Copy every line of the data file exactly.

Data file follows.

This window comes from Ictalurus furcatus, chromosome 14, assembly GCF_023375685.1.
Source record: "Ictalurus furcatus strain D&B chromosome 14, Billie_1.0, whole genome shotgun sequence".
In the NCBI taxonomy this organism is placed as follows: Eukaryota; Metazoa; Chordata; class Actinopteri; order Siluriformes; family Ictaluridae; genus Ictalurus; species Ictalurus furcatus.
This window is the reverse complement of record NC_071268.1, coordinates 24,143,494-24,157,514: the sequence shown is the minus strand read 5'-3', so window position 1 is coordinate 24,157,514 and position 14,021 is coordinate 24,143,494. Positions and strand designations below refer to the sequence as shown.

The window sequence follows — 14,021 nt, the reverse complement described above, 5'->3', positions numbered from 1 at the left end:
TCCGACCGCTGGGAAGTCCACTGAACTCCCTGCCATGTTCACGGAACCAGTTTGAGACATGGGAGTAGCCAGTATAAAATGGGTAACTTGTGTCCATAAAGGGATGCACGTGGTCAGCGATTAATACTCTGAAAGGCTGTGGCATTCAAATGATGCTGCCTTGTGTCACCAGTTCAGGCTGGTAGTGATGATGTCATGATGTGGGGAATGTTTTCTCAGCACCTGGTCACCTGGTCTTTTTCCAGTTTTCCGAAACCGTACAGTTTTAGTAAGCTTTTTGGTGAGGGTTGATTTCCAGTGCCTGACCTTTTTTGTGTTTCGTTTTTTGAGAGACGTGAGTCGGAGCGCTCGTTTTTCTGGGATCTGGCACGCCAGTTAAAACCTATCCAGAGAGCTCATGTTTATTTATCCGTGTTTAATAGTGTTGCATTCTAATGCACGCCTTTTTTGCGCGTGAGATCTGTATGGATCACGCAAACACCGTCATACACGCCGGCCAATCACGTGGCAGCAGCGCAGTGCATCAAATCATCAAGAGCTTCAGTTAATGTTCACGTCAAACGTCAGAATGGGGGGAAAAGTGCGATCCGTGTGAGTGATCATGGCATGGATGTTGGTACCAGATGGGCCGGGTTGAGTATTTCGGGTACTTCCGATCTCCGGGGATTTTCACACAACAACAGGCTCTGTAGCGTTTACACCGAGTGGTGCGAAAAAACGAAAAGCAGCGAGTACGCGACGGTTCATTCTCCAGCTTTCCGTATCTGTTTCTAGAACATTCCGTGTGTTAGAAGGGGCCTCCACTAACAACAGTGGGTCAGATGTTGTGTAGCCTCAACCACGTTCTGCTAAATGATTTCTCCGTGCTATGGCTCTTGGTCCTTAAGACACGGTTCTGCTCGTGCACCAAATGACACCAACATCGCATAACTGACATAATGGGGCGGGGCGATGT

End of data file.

This window comes from Ictalurus furcatus, chromosome 14, assembly GCF_023375685.1.
Source record: "Ictalurus furcatus strain D&B chromosome 14, Billie_1.0, whole genome shotgun sequence".
In the NCBI taxonomy this organism is placed as follows: Eukaryota; Metazoa; Chordata; class Actinopteri; order Siluriformes; family Ictaluridae; genus Ictalurus; species Ictalurus furcatus.
This window is the reverse complement of record NC_071268.1, coordinates 24,143,494-24,157,514: the sequence shown is the minus strand read 5'-3', so window position 1 is coordinate 24,157,514 and position 14,021 is coordinate 24,143,494. Positions and strand designations below refer to the sequence as shown.

The window sequence follows — 14,021 nt, the reverse complement described above, 5'->3', positions numbered from 1 at the left end:
TCCGACCGCTGGGAAGTCCACTGAACTCCCTGCCATGTTCACGGAACCAGTTTGAGACATGGGAGTAGCCAGTATAAAATGGGTAACTTGTGTCCATAAAGGGATGCACGTGGTCAGCGATTAATACTCTGAAAGGCTGTGGCATTCAAATGATGCTGCCTTGTGTCACCAGTTCAGGCTGGTAGTGATGATGTCATGATGTGGGGAATGTTTTCTCAGCACCTGGTCACCTGGTCTTTTTCCAGTTTTCCGAAACCGTACAGTTTTAGTAAGCTTTTTGGTGAGGGTTGATTTCCAGTGCCTGACCTTTTTTGTGTTTCGTTTTTTGAGAGACGTGAGTCGGAGCGCTCGTTTTTCTGGGATCTGGCACGCCAGTTAAAACCTATCCAGAGAGCTCATGTTTATTTATCCGTGTTTAATAGTGTTGCATTCTAATGCACGCCTTTTTTGCGCGTGAGATCTGTATGGATCACGCAAACACCGTCATACACGCCGGCCAATCACGTGGCAGCAGCGCAGTGCATCAAATCATCAAGAGCTTCAGTTAATGTTCACGTCAAACGTCAGAATGGGGGGAAAAGTGCGATCCGTGTGAGTGATCATGGCATGGATGTTGGTACCAGATGGGCCGGGTTGAGTATTTCGGGTACTTCCGATCTCCGGGGATTTTCACACAACAACAGGCTCTGTAGCGTTTACACCGAGTGGTGCGAAAAAACGAAAAGCAGCGAGTACGCGACGGTTCATTCTCCAGCTTTCCGTATCTGTTTCTAGAACATTCCGTGTGTTAGAAGGGGCCTCCACTAACAACAGTGGGTCAGATGTTGTGTAGCCTCAACCACGTTCTGCTAAATGATTTCTCCGTGCTATGGCTCTTGGTCCTTAAGACACGGTTCTGCTCGTGCACCAAATGACACCAACATCGCATAACTGACATAATGGGGCGGGGCGATGT